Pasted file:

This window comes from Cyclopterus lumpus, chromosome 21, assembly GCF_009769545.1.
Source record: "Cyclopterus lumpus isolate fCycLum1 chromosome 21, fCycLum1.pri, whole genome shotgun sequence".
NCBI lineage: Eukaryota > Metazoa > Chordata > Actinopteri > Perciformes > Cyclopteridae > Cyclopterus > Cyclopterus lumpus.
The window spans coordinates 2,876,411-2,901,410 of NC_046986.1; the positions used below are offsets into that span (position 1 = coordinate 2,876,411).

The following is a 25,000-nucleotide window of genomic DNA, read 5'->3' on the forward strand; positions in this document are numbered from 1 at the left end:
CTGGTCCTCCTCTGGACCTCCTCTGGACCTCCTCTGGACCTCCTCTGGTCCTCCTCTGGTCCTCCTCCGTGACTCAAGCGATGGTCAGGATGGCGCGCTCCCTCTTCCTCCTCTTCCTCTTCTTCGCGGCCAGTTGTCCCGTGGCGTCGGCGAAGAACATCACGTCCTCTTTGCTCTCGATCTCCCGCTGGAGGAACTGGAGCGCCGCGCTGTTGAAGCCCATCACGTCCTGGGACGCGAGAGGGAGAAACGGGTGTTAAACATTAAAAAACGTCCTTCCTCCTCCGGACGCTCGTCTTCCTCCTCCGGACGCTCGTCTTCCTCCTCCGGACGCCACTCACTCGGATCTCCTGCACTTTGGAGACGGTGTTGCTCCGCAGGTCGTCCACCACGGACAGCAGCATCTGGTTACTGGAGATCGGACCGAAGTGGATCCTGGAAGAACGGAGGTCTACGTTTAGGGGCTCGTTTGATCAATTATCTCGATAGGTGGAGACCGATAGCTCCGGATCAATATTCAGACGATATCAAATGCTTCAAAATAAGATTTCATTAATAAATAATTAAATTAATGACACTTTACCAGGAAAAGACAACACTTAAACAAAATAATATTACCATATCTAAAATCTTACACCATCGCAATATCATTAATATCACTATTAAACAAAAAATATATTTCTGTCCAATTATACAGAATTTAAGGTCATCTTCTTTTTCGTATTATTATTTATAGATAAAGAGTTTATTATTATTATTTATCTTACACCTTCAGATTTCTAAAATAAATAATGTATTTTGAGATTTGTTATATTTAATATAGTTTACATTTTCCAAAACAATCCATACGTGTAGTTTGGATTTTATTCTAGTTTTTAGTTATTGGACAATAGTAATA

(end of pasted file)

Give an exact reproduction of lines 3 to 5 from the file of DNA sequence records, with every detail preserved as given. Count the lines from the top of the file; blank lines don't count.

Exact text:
NCBI lineage: Eukaryota > Metazoa > Chordata > Actinopteri > Perciformes > Cyclopteridae > Cyclopterus > Cyclopterus lumpus.
The window spans coordinates 2,876,411-2,901,410 of NC_046986.1; the positions used below are offsets into that span (position 1 = coordinate 2,876,411).

The following is a 25,000-nucleotide window of genomic DNA, read 5'->3' on the forward strand; positions in this document are numbered from 1 at the left end: